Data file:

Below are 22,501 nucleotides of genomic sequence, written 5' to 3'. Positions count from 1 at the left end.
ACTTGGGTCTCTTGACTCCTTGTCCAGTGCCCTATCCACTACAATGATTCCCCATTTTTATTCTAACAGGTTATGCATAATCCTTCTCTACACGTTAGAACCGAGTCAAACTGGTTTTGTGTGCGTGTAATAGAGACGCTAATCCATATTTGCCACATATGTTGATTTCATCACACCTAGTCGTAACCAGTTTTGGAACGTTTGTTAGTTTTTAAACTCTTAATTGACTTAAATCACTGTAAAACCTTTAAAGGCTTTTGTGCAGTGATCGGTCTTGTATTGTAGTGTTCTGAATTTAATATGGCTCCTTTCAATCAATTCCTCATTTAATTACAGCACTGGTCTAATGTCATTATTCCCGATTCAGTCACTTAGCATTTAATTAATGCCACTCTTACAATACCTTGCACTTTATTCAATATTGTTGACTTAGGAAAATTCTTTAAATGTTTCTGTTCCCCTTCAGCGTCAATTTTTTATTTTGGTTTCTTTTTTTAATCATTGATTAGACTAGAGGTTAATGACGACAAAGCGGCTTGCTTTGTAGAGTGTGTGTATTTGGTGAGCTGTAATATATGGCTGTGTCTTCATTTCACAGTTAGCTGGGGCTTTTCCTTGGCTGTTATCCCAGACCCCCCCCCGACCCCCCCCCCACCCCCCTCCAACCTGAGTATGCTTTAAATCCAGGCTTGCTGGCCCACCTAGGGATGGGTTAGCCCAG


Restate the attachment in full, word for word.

Below are 22,501 nucleotides of genomic sequence, written 5' to 3'. Positions count from 1 at the left end.
ACTTGGGTCTCTTGACTCCTTGTCCAGTGCCCTATCCACTACAATGATTCCCCATTTTTATTCTAACAGGTTATGCATAATCCTTCTCTACACGTTAGAACCGAGTCAAACTGGTTTTGTGTGCGTGTAATAGAGACGCTAATCCATATTTGCCACATATGTTGATTTCATCACACCTAGTCGTAACCAGTTTTGGAACGTTTGTTAGTTTTTAAACTCTTAATTGACTTAAATCACTGTAAAACCTTTAAAGGCTTTTGTGCAGTGATCGGTCTTGTATTGTAGTGTTCTGAATTTAATATGGCTCCTTTCAATCAATTCCTCATTTAATTACAGCACTGGTCTAATGTCATTATTCCCGATTCAGTCACTTAGCATTTAATTAATGCCACTCTTACAATACCTTGCACTTTATTCAATATTGTTGACTTAGGAAAATTCTTTAAATGTTTCTGTTCCCCTTCAGCGTCAATTTTTTATTTTGGTTTCTTTTTTTAATCATTGATTAGACTAGAGGTTAATGACGACAAAGCGGCTTGCTTTGTAGAGTGTGTGTATTTGGTGAGCTGTAATATATGGCTGTGTCTTCATTTCACAGTTAGCTGGGGCTTTTCCTTGGCTGTTATCCCAGACCCCCCCCCGACCCCCCCCCCACCCCCCTCCAACCTGAGTATGCTTTAAATCCAGGCTTGCTGGCCCACCTAGGGATGGGTTAGCCCAG